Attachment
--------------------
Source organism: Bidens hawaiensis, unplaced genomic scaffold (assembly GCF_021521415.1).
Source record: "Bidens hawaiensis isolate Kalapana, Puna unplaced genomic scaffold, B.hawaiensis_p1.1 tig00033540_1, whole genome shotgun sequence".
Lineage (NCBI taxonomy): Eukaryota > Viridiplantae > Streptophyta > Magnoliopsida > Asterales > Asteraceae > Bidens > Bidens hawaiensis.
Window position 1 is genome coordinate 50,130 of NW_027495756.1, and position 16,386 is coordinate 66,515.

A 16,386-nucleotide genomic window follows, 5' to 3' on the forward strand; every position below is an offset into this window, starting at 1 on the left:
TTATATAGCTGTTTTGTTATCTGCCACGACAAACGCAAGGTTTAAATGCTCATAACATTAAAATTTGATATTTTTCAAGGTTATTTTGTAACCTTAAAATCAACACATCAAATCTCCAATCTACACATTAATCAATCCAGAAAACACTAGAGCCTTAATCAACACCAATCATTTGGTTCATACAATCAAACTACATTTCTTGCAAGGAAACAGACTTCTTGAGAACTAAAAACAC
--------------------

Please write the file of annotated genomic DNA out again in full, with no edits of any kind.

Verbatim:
Source organism: Bidens hawaiensis, unplaced genomic scaffold (assembly GCF_021521415.1).
Source record: "Bidens hawaiensis isolate Kalapana, Puna unplaced genomic scaffold, B.hawaiensis_p1.1 tig00033540_1, whole genome shotgun sequence".
Lineage (NCBI taxonomy): Eukaryota > Viridiplantae > Streptophyta > Magnoliopsida > Asterales > Asteraceae > Bidens > Bidens hawaiensis.
Window position 1 is genome coordinate 50,130 of NW_027495756.1, and position 16,386 is coordinate 66,515.

A 16,386-nucleotide genomic window follows, 5' to 3' on the forward strand; every position below is an offset into this window, starting at 1 on the left:
TTATATAGCTGTTTTGTTATCTGCCACGACAAACGCAAGGTTTAAATGCTCATAACATTAAAATTTGATATTTTTCAAGGTTATTTTGTAACCTTAAAATCAACACATCAAATCTCCAATCTACACATTAATCAATCCAGAAAACACTAGAGCCTTAATCAACACCAATCATTTGGTTCATACAATCAAACTACATTTCTTGCAAGGAAACAGACTTCTTGAGAACTAAAAACAC